I’m enjoying myself immensely in this dream. With a merry-band-of-misfits we laugh and joke and adventure until nature calls, and I need to excuse myself from the sweet band of companions I can no longer recall.
I walk down a long corridor to find the nearest bathroom. It’s clean and bright with three stalls. I pick the one at the opposite wall and settle neatly on the toilet seat. I notice that I’m not naked nor do I take anything off. It’s a dream. Like in the movies, any irrelevant details simply vanish before the action begins.
There is a phone in my right hand and I fiddle with it for a moment. Realising that I might take awhile, I decide to read an e-book during the process. A simple romance novel, full of shy budding feelings and entertaining coincidences with well-drawn characters all moving purposefully to an inevitable happy ending.
I’m a sucker for happy endings.
The stall is peach-coloured, roomy and warm. The seat is singularly comfortable and the book is relaxingly delightful. I immerse myself into the story and have an almost-inception feeling. A day-dream in a night-dream.
The bathroom loudspeakers crackle and groan, as if awakening from a long slumber.
Startled, I look up from my phone. Still in the toilet stall, still half-way in my book, no idea how much time has passed. That’s annoying, I think as the inaudible sounds persist. Well, perhaps it’s time to return to the group, I calm myself and get ready to –
‘You’re wasting your time, reading romance and adventure, dreaming about happy endings.’
The voice through the speakers is slightly mechanical, slightly condescending and makes me feel slightly ashamed. As if I had been caught red-handed, pants-down, doing something immoral.
Before I can defend myself, the voice continues. ‘Go out there. Create happy endings. Change things. Change the world.’
Oh no. Anxiety seeps through my body. ‘‘Change the world?! I don’t know how!’ My breath quickens with the panicked urge to melt into the hole I’m sitting on.
’How?!’ I almost yell the thought as the familiar soft buzz of the wake up call saves me from the embarrassment.
I’m taken from the peachy toilet stall to the calm green bedroom. The sun is high and I can hear the sound of not-too-early morning traffic through the window. I feel confused and awfully sleepy, not ready to wake up. Not yet.
As my hands quest out for the snooze button, my mind chases frantically for the answer. How can I act or change the world? I ask myself and whomever is listening. I am just one person, whatever I can do will not make a speck of difference.
It feels like a part of me is still asleep and I’m now pleading with the loudspeaker-voice.
All I want is to be understood and loved as I am! If I can’t have a happy ending, I want at least to dream of it. Besides, I don’t know how to change the world and it feels like hard work. Can you just let me be?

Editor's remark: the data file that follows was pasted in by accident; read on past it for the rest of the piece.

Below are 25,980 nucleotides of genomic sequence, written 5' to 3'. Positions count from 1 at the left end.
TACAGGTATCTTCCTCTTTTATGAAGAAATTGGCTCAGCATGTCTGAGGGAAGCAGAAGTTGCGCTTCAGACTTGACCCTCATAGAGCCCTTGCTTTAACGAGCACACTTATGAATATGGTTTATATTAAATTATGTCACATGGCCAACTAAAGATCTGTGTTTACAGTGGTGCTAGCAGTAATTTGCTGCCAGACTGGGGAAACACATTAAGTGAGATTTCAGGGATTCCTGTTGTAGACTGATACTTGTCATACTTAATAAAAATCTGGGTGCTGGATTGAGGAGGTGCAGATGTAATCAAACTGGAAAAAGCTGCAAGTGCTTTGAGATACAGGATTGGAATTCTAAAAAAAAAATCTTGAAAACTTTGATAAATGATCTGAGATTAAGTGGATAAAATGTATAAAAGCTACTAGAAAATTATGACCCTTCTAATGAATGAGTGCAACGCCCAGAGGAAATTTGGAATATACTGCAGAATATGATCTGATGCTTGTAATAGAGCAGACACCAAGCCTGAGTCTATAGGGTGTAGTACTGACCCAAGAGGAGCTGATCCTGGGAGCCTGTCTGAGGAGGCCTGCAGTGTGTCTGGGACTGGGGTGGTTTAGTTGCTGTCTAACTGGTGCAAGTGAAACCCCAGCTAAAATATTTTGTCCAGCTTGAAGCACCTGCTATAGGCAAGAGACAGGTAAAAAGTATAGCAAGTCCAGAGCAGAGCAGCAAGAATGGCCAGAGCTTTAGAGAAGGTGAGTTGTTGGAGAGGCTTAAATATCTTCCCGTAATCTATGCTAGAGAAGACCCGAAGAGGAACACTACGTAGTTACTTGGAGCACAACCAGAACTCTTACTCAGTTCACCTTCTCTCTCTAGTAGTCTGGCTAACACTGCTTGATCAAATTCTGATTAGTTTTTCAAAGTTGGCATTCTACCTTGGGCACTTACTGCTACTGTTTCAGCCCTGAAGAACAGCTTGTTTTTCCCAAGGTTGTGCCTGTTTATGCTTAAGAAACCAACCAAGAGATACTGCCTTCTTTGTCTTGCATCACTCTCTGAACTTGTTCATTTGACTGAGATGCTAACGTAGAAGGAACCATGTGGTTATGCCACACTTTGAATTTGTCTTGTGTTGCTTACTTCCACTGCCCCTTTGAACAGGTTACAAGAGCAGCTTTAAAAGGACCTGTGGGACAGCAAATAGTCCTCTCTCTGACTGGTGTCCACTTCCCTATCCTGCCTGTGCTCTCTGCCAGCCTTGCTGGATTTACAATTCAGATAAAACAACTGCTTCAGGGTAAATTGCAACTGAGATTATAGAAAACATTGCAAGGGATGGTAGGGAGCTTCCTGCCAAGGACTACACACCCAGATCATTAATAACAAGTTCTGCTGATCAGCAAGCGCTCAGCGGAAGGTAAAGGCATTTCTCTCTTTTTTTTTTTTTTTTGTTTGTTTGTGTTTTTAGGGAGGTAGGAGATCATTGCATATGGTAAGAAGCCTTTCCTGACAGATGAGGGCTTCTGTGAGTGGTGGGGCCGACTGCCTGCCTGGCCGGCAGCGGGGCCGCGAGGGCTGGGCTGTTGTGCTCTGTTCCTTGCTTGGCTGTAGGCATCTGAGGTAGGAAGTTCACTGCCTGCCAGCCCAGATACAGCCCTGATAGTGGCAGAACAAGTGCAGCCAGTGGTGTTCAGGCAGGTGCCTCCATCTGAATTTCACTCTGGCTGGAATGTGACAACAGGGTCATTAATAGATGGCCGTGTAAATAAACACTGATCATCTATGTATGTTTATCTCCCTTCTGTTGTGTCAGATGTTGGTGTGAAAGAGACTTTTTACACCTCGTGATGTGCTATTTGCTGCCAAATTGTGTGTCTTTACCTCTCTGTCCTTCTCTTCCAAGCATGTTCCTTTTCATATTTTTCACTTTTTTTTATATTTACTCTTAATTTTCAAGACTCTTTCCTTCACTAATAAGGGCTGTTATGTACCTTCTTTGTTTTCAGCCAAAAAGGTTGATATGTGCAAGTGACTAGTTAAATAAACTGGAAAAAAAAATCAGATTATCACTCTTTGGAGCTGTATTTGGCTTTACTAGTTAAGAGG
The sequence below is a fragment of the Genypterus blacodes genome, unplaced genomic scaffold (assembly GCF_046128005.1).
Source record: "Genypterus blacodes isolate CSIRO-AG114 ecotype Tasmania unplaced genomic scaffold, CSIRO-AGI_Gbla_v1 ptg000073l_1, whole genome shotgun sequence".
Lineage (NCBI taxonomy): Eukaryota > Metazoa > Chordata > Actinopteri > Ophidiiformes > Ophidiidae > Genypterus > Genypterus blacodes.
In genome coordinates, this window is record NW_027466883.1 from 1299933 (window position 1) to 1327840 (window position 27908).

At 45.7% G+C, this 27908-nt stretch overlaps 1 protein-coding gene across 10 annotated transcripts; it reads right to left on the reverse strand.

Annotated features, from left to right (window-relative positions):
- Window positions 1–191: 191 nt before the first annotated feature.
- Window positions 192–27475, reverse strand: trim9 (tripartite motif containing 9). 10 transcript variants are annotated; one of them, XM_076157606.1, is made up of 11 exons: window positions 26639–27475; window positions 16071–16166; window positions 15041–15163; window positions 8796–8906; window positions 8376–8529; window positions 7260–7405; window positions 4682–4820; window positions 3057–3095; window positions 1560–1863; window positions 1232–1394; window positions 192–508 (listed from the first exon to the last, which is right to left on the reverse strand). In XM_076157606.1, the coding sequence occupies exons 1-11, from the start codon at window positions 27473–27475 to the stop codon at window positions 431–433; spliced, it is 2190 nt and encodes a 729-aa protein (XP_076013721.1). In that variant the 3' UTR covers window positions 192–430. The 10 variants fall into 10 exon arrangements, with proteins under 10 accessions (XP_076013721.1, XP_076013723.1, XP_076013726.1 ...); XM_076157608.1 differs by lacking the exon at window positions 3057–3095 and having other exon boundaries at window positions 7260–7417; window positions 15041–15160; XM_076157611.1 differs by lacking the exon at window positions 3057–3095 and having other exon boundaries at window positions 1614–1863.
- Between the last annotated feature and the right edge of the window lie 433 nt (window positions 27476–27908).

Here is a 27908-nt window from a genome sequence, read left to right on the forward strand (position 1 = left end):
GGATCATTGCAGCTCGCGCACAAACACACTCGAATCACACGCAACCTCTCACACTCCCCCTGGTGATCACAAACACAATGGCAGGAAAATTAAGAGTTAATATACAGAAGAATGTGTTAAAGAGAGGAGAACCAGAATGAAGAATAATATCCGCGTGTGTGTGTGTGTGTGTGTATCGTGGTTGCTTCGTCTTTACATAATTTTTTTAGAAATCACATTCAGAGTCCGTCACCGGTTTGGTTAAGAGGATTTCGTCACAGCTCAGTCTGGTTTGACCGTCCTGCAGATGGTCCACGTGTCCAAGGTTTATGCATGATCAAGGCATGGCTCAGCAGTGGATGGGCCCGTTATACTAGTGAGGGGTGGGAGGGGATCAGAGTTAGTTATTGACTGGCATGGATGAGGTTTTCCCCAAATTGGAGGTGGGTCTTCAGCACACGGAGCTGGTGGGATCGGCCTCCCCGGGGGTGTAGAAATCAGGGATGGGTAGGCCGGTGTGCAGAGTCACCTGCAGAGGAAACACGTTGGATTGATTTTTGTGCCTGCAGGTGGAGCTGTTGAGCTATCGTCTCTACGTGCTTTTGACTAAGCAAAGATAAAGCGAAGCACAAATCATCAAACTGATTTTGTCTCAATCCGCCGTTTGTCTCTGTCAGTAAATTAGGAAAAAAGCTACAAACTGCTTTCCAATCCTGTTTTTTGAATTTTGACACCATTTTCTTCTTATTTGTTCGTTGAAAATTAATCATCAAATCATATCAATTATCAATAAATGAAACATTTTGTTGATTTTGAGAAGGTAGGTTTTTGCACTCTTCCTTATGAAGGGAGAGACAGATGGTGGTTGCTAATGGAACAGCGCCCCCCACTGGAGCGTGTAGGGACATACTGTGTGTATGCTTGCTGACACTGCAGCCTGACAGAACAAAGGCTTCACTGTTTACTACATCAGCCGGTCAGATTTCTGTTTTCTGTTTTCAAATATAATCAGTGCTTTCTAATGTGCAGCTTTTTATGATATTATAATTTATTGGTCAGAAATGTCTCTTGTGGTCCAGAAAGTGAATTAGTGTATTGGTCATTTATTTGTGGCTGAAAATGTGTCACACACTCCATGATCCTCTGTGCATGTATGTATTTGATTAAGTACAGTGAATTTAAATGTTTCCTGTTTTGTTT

I hit the snooze button and relax my mind. It was just a dream, I calm myself. Just a dream.
A few deep breaths and I’m gone again. This time to float in a large open space of dreamworld or perhaps some other-world. My consciousness fills with a mumble-jumble of thoughts, words, images and feelings.
‘You think small.’
I see my small self in a box and feel trapped.
‘It’s not a doing thing.’
I see a man digging a trench to release the pressure of excess water and a woman holding a finished, steaming cake in her hands. I feel a sense of accomplishment and sense the futility of it.
Suddenly I know that we can not accomplish changing the world, for there is no end to the change.
‘It’s a string.’
I see the energetic structure of the world next to a massive string instrument. An Estonian chordophone. My fingers reach and pluck one of the strings. The ensuing vibration shifts and changes everything on its path. Every. Single. Thing.
‘Pluck the string. Change the vibration.’
I pluck another string, then one more, waiting reverently between each sound. I receive a knowing that each vibratory wave has to fill its transformative intention before the next one can be received and appreciated.
With the final image of a slightly vibrating massive copper string, the dream fades and I’m back in my green bedroom, fully awake. Three minutes remaining on the snooze alarm.
I still don’t know what that dream meant.
Yet I have the unshakeable feeling that something believes in me.
Believes that I can pluck the strings to change the world.
Perhaps become the strings themselves.
Three days later.
I shared the dream with a few friends. One simply said: ‘You are the chordophone. That’s what it means.’
The other returned with a message in a form of an Estonian song.
It translates roughly as follows:
What is a human?
A shadow of an angel?
Or a cry of longing for souls united?
Each of us an instrument
Through which magnificent melodies
The wind of God whistles
And you will be held
I am the chordophone.
I play and I pluck and I vibrate.
All I need to know is how to be myself.